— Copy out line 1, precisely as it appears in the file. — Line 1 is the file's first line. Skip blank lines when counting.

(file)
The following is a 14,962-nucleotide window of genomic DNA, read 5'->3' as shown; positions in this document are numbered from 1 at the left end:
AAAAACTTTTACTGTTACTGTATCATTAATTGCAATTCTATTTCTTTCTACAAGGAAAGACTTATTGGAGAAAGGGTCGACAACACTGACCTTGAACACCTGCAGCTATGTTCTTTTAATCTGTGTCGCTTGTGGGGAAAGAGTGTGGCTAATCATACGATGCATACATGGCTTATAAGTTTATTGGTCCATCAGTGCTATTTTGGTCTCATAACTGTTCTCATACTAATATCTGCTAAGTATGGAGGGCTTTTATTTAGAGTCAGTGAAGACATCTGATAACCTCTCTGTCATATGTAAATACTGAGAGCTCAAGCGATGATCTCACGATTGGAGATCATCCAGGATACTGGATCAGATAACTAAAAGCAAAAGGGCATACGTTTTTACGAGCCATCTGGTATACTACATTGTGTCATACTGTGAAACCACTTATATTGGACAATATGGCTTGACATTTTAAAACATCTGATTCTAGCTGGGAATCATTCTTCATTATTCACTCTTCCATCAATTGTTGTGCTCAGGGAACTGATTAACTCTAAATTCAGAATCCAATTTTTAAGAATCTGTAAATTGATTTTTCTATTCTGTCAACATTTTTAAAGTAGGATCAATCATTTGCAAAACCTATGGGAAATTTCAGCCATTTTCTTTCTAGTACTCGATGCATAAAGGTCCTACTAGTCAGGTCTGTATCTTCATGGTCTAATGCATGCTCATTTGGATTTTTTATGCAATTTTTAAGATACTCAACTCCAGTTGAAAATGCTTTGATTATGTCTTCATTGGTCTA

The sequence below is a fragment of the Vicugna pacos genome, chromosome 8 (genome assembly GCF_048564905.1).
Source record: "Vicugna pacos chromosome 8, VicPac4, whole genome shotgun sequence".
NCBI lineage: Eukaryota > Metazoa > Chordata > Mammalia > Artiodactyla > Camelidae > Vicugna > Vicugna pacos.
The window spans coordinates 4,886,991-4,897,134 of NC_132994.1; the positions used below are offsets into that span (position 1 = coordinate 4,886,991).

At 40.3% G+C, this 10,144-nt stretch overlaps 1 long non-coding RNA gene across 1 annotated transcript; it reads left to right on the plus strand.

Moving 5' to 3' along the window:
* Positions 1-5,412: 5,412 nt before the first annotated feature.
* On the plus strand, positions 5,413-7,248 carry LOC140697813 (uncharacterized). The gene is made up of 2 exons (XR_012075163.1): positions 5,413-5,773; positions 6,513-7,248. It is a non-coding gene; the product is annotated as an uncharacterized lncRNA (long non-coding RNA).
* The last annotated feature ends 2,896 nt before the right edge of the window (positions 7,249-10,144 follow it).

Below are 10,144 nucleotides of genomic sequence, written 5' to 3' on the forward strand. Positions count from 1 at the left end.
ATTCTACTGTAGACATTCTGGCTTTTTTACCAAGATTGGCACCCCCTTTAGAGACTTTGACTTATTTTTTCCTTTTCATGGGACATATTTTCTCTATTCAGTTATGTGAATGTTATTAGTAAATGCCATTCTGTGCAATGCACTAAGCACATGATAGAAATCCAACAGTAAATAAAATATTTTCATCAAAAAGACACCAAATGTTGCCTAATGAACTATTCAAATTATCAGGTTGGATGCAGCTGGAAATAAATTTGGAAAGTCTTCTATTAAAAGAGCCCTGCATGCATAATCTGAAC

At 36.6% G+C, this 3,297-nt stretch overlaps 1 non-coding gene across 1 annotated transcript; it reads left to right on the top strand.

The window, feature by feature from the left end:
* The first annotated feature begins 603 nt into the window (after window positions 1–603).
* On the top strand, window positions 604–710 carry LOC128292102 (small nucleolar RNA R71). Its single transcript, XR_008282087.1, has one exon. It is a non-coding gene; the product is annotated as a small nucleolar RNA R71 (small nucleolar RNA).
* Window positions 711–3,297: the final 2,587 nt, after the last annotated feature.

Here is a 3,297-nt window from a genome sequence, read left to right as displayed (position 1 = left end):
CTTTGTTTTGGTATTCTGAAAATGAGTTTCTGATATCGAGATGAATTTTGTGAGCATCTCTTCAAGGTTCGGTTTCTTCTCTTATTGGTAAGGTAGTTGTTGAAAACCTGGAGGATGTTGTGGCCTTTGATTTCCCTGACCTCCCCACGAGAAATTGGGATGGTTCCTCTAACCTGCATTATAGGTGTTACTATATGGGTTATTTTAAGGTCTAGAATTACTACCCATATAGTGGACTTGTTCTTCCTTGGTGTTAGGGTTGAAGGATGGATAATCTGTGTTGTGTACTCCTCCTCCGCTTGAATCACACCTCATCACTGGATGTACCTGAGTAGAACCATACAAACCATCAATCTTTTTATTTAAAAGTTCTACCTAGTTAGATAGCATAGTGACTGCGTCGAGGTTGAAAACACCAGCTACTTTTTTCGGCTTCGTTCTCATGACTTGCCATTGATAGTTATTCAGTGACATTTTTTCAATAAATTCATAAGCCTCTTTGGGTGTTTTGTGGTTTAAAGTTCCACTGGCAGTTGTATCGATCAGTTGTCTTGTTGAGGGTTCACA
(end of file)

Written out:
The following is a 14,962-nucleotide window of genomic DNA, read 5'->3' as shown; positions in this document are numbered from 1 at the left end: